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First Cut: Dallas Fed’s manufacturing general business conditions manage a positive in August after three months of negatives

The Dallas Fed’s Texas Manufacturing Outlook Survey managed to surprise with a positive in the general business conditions index at 2.7 in August after three months of negative readings. However, the index for expectations six months from now fell to 1.4 in August from 6.0 in July, in anticipation of at best lackluster expansion in the near future. The index measuring manufacturing business uncertainty was up to 18.6 in August after receding to 9.7 in July from 21.6 in June.

In spite of the increase, the detail indexes reflect month-to-month volatility and little evidence that brief upswings in activity will turn into sustained momentum higher.

The index for new orders rose to 9.3 in August after 5.5 in July and was the highest since 9.8 in April. The timing suggests that manufacturers are seeing flashes of order activity when the new cycle hints at a respite in the vagaries of trade policy. Order backlogs were only partially replenished at -0.2 in August after -2.8 in July.

The shipments index was up to 17.6 in August after 10.2 in July, suggesting that orders are being filled quickly and moved out. Delivery times rose to 1.3 in August after -4.8 in July. Recent movement has centered about near neutral with little variation that indicates goods are moving neither too fast nor too slow. Finished goods inventories remained in contraction for a fifth month in a row and were fairly steady at -9.5 after -10.6 in the prior month. Manufacturing businesses are being careful not to accumulate stocks while recession fears are elevated.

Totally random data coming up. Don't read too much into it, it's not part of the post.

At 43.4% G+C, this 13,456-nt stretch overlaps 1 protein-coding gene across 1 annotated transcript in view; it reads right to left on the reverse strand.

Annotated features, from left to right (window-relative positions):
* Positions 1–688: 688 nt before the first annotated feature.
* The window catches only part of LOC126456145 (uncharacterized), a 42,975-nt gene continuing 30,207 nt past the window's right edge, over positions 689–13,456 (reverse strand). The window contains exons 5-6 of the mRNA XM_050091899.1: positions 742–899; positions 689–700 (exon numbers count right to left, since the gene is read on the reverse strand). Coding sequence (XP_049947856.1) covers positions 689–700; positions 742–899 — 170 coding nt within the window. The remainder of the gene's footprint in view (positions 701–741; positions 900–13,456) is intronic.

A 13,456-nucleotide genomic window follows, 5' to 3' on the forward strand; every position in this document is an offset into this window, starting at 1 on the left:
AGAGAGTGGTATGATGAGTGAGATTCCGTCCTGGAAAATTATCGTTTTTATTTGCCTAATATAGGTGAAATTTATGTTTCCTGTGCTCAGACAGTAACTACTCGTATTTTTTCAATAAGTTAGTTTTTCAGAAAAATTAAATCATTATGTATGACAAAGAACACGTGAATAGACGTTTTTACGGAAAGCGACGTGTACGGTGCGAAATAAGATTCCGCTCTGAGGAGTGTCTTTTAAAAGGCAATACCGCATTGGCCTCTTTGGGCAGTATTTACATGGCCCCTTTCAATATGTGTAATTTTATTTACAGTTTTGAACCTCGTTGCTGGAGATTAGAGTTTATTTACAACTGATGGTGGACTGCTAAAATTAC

Prices paid saw less upward pressure in August at 9.8 after 17.0 in July and probably reflected the softening in energy costs. Prices received were at -2.6 in August from -1.7 in the prior month and showed that business continued to have little pricing power.

The Dallas-ISM equivalent index was up to 52.5 in August after 51.5 in the prior two months. The calculation uses the five components most like those in the ISM Manufacturing Index. The slightly higher reading is due to the gains in new orders and production. However, the Dallas index isn’t the best correlation with the national number. I would put more weight on the reports out of Philadelphia (which declined in August from July) and Richmond (which hasn’t been released yet) as a signpost for the ISM Manufacturing Index when it is released at 10:00 ET on Tuesday, September 3. Still, any indication that sluggishness in manufacturing isn’t monolithic is welcome.

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